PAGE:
Voice Dictation: A Progress Report
June 8, 2000
Bob Seitz

Key Ideas
(1)  Over the past 3 years, voice dictation systems have improved from 95%-96% accuracy to greater than 98% accuracy, while becoming more user-friendly. At that rate, they may begin replacing manual typing within the next 5 years.
(2)  For some reason, voice dictation vendors haven't introduced the high-speed, special-purpose digital signal processors that the commercial market would seem to support.
(3)  The current thrust seems to be toward command-and-control speech recognition rather than continuous dictation. This may be a reflection of the burgeoning market for automatic voice-response systems.

   Truly effective voice dictation, when it finally arrives, might be expected to render professional typists largely obsolete. It should significantly reduce the time required to enter information into a computer, and it may play a vital role in the voice-enabled world that is now expected to develop over the next five to ten years
   The first generation of speech recognition systems that appeared in 1997 weren't very practical. With recognition accuracies typically in the 95% to 96% range, they simply made too many errors to be very useful. You could type faster than you could dictate and correct. I bought one of them, as did two of my friends. All three of us had the same unsatisfactory experience. However, these systems have steadily improved until they now claim recognition accuracies in excess of of 98%. In addition, Dragon Systems has now introduced a $79.95 hardware interface called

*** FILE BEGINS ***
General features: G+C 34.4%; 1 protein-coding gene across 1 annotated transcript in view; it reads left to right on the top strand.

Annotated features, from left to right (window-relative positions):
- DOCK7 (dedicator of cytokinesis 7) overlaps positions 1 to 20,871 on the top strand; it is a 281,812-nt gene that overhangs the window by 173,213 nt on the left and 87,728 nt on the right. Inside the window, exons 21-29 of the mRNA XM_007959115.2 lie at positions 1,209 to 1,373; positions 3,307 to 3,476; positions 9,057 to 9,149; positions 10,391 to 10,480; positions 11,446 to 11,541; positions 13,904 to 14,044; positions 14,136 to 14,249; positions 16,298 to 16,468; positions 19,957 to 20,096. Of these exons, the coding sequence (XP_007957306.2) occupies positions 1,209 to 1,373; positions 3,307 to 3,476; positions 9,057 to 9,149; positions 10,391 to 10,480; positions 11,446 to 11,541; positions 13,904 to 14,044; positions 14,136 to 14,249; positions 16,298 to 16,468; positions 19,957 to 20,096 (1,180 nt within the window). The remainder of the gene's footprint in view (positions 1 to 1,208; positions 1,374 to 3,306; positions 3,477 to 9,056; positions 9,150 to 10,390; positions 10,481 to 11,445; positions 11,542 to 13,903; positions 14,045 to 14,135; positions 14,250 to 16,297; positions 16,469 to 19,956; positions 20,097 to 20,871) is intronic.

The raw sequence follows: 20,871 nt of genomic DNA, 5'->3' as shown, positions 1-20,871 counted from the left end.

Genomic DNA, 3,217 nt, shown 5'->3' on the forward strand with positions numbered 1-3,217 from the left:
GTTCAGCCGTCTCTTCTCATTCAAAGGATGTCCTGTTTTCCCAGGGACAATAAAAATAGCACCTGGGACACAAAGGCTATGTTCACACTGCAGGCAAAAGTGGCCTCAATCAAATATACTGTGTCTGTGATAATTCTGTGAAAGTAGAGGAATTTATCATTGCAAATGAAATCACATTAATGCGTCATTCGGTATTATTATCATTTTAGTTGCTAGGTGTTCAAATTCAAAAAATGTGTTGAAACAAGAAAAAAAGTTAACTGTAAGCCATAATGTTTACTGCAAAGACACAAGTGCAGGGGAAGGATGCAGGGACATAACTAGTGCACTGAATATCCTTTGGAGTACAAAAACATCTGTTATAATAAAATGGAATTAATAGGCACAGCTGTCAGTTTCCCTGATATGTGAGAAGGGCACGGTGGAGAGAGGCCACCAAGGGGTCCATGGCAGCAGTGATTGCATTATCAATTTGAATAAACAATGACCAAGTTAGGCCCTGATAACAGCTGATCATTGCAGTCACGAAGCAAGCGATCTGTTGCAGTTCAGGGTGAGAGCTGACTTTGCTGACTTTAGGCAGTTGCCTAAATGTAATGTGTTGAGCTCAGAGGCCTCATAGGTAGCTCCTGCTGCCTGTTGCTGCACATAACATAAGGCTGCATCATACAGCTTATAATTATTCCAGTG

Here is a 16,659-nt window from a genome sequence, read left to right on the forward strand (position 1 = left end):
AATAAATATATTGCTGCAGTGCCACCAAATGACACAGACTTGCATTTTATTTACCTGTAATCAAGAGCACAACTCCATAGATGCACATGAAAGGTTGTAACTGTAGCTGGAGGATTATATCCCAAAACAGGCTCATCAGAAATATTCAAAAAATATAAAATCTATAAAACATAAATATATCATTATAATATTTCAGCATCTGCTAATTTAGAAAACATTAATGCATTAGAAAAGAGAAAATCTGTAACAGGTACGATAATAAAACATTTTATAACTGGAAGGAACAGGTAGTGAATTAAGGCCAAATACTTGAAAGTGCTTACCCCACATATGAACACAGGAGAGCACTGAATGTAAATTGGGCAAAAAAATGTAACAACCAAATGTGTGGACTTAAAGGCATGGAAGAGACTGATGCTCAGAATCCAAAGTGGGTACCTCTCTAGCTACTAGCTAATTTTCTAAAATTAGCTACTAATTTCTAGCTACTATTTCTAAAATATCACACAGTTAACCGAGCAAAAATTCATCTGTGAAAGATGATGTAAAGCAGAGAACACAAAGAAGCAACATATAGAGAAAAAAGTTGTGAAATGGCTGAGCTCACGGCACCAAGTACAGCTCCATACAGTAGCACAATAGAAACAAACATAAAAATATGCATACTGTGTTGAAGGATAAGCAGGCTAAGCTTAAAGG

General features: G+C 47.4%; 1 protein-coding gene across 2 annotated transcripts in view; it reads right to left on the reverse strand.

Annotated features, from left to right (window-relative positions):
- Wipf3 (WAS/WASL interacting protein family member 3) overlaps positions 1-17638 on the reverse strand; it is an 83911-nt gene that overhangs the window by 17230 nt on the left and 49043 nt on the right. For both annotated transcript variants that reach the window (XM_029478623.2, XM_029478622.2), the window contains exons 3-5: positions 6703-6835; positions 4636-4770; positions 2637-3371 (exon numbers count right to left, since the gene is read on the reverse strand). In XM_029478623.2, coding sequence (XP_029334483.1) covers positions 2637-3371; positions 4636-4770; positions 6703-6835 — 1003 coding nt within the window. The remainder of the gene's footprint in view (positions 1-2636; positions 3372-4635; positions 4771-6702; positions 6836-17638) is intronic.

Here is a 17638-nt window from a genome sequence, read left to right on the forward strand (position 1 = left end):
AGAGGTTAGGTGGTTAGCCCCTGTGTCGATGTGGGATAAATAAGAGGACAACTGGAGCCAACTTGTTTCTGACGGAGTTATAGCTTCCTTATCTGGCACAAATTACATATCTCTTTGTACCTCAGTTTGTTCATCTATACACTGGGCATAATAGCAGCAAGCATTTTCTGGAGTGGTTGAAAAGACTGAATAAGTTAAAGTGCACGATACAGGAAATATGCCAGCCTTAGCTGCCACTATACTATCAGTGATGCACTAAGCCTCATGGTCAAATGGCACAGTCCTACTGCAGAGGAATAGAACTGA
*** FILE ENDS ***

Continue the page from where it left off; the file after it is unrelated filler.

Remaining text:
Dragon Naturally Clear USB System H100 that bundles a special sound card with a high-fidelity, noise-canceling microphone to ensure a consistently high level of input quality. My next computer will have USB ports and I'll try one of these systems. (Curiously enough, none of these vendors offer digital signal processors that might really kick-start speech recognition the way video cards enhance video game performance.) However, this hardware cost is in addition to the price of the software package, which, for Naturally Speaking Preferred 4.0 is $200, minus a $50 rebate.

Four Main Vendors: